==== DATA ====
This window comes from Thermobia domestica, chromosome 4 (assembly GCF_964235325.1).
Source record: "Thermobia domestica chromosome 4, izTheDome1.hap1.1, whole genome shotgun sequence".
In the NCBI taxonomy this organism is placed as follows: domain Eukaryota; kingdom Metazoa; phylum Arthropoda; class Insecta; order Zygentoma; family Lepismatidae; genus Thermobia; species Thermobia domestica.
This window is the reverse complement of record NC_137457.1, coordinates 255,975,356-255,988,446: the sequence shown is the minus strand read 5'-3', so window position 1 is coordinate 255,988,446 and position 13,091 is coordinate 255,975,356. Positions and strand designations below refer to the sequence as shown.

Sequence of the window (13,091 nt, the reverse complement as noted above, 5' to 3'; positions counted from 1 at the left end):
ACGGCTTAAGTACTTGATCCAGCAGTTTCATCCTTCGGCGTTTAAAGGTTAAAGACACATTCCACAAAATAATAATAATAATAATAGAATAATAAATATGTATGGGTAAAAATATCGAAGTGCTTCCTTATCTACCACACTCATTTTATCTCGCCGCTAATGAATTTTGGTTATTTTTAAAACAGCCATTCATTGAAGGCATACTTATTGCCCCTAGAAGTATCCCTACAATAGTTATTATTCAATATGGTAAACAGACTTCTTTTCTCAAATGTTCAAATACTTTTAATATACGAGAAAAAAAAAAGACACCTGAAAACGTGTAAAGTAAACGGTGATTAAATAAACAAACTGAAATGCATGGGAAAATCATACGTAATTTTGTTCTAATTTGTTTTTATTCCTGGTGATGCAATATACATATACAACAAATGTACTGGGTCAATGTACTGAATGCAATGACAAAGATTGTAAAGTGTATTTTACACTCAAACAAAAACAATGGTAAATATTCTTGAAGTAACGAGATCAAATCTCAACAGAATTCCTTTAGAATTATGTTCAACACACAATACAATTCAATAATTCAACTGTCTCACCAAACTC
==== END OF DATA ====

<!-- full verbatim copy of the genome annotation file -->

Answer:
This window comes from Thermobia domestica, chromosome 4 (assembly GCF_964235325.1).
Source record: "Thermobia domestica chromosome 4, izTheDome1.hap1.1, whole genome shotgun sequence".
In the NCBI taxonomy this organism is placed as follows: domain Eukaryota; kingdom Metazoa; phylum Arthropoda; class Insecta; order Zygentoma; family Lepismatidae; genus Thermobia; species Thermobia domestica.
This window is the reverse complement of record NC_137457.1, coordinates 255,975,356-255,988,446: the sequence shown is the minus strand read 5'-3', so window position 1 is coordinate 255,988,446 and position 13,091 is coordinate 255,975,356. Positions and strand designations below refer to the sequence as shown.

Sequence of the window (13,091 nt, the reverse complement as noted above, 5' to 3'; positions counted from 1 at the left end):
ACGGCTTAAGTACTTGATCCAGCAGTTTCATCCTTCGGCGTTTAAAGGTTAAAGACACATTCCACAAAATAATAATAATAATAATAGAATAATAAATATGTATGGGTAAAAATATCGAAGTGCTTCCTTATCTACCACACTCATTTTATCTCGCCGCTAATGAATTTTGGTTATTTTTAAAACAGCCATTCATTGAAGGCATACTTATTGCCCCTAGAAGTATCCCTACAATAGTTATTATTCAATATGGTAAACAGACTTCTTTTCTCAAATGTTCAAATACTTTTAATATACGAGAAAAAAAAAAGACACCTGAAAACGTGTAAAGTAAACGGTGATTAAATAAACAAACTGAAATGCATGGGAAAATCATACGTAATTTTGTTCTAATTTGTTTTTATTCCTGGTGATGCAATATACATATACAACAAATGTACTGGGTCAATGTACTGAATGCAATGACAAAGATTGTAAAGTGTATTTTACACTCAAACAAAAACAATGGTAAATATTCTTGAAGTAACGAGATCAAATCTCAACAGAATTCCTTTAGAATTATGTTCAACACACAATACAATTCAATAATTCAACTGTCTCACCAAACTC